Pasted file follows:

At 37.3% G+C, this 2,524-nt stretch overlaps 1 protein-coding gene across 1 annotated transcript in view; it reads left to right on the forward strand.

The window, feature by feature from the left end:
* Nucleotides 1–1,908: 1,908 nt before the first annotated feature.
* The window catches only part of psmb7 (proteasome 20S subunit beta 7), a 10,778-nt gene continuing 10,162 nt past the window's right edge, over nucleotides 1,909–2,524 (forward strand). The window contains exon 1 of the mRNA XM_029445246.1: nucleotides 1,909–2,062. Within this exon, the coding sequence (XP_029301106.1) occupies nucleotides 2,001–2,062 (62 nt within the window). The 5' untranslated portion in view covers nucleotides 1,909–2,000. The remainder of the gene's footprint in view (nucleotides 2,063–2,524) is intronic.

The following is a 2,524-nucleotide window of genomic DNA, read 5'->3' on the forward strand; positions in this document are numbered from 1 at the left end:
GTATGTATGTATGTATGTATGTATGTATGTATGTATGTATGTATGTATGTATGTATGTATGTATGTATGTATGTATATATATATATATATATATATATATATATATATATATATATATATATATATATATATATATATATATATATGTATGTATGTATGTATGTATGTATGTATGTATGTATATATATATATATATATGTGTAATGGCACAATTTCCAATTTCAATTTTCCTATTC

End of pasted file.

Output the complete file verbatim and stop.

At 37.3% G+C, this 2,524-nt stretch overlaps 1 protein-coding gene across 1 annotated transcript in view; it reads left to right on the forward strand.

The window, feature by feature from the left end:
* Nucleotides 1–1,908: 1,908 nt before the first annotated feature.
* The window catches only part of psmb7 (proteasome 20S subunit beta 7), a 10,778-nt gene continuing 10,162 nt past the window's right edge, over nucleotides 1,909–2,524 (forward strand). The window contains exon 1 of the mRNA XM_029445246.1: nucleotides 1,909–2,062. Within this exon, the coding sequence (XP_029301106.1) occupies nucleotides 2,001–2,062 (62 nt within the window). The 5' untranslated portion in view covers nucleotides 1,909–2,000. The remainder of the gene's footprint in view (nucleotides 2,063–2,524) is intronic.

The following is a 2,524-nucleotide window of genomic DNA, read 5'->3' on the forward strand; positions in this document are numbered from 1 at the left end:
GTATGTATGTATGTATGTATGTATGTATGTATGTATGTATGTATGTATGTATGTATGTATGTATGTATGTATGTATATATATATATATATATATATATATATATATATATATATATATATATATATATATATATATATATATATATGTATGTATGTATGTATGTATGTATGTATGTATGTATATATATATATATATATGTGTAATGGCACAATTTCCAATTTCAATTTTCCTATTC